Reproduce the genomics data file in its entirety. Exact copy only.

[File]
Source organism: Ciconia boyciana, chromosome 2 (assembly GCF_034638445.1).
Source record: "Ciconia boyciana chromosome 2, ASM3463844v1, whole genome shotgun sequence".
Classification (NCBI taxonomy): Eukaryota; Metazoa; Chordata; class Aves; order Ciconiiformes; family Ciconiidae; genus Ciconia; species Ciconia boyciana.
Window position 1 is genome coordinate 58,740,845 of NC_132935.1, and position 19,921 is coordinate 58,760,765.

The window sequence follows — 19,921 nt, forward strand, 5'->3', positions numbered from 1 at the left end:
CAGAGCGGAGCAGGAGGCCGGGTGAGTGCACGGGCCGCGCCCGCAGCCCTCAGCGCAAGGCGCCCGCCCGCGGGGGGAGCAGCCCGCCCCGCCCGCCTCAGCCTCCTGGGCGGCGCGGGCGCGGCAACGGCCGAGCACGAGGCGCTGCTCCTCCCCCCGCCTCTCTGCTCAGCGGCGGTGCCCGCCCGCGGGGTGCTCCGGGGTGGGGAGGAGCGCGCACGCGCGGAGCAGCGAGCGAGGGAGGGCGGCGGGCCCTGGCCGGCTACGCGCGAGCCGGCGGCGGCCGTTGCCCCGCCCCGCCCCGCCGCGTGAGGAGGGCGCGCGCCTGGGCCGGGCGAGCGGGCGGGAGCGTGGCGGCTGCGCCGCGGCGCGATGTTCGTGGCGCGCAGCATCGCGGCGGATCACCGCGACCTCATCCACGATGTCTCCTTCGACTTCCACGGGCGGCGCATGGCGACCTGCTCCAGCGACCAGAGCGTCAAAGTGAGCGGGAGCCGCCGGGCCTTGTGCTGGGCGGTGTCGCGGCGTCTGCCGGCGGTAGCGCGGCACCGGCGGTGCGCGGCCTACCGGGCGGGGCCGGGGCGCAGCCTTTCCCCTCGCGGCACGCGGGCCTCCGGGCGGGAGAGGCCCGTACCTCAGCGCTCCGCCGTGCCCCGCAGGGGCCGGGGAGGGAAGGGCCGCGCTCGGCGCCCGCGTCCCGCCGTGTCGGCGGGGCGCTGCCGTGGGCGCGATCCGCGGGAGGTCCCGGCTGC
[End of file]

Source organism: Ciconia boyciana, chromosome 2 (assembly GCF_034638445.1).
Source record: "Ciconia boyciana chromosome 2, ASM3463844v1, whole genome shotgun sequence".
Classification (NCBI taxonomy): Eukaryota; Metazoa; Chordata; class Aves; order Ciconiiformes; family Ciconiidae; genus Ciconia; species Ciconia boyciana.
Window position 1 is genome coordinate 58,740,845 of NC_132935.1, and position 19,921 is coordinate 58,760,765.

The window sequence follows — 19,921 nt, forward strand, 5'->3', positions numbered from 1 at the left end:
CAGAGCGGAGCAGGAGGCCGGGTGAGTGCACGGGCCGCGCCCGCAGCCCTCAGCGCAAGGCGCCCGCCCGCGGGGGGAGCAGCCCGCCCCGCCCGCCTCAGCCTCCTGGGCGGCGCGGGCGCGGCAACGGCCGAGCACGAGGCGCTGCTCCTCCCCCCGCCTCTCTGCTCAGCGGCGGTGCCCGCCCGCGGGGTGCTCCGGGGTGGGGAGGAGCGCGCACGCGCGGAGCAGCGAGCGAGGGAGGGCGGCGGGCCCTGGCCGGCTACGCGCGAGCCGGCGGCGGCCGTTGCCCCGCCCCGCCCCGCCGCGTGAGGAGGGCGCGCGCCTGGGCCGGGCGAGCGGGCGGGAGCGTGGCGGCTGCGCCGCGGCGCGATGTTCGTGGCGCGCAGCATCGCGGCGGATCACCGCGACCTCATCCACGATGTCTCCTTCGACTTCCACGGGCGGCGCATGGCGACCTGCTCCAGCGACCAGAGCGTCAAAGTGAGCGGGAGCCGCCGGGCCTTGTGCTGGGCGGTGTCGCGGCGTCTGCCGGCGGTAGCGCGGCACCGGCGGTGCGCGGCCTACCGGGCGGGGCCGGGGCGCAGCCTTTCCCCTCGCGGCACGCGGGCCTCCGGGCGGGAGAGGCCCGTACCTCAGCGCTCCGCCGTGCCCCGCAGGGGCCGGGGAGGGAAGGGCCGCGCTCGGCGCCCGCGTCCCGCCGTGTCGGCGGGGCGCTGCCGTGGGCGCGATCCGCGGGAGGTCCCGGCTGC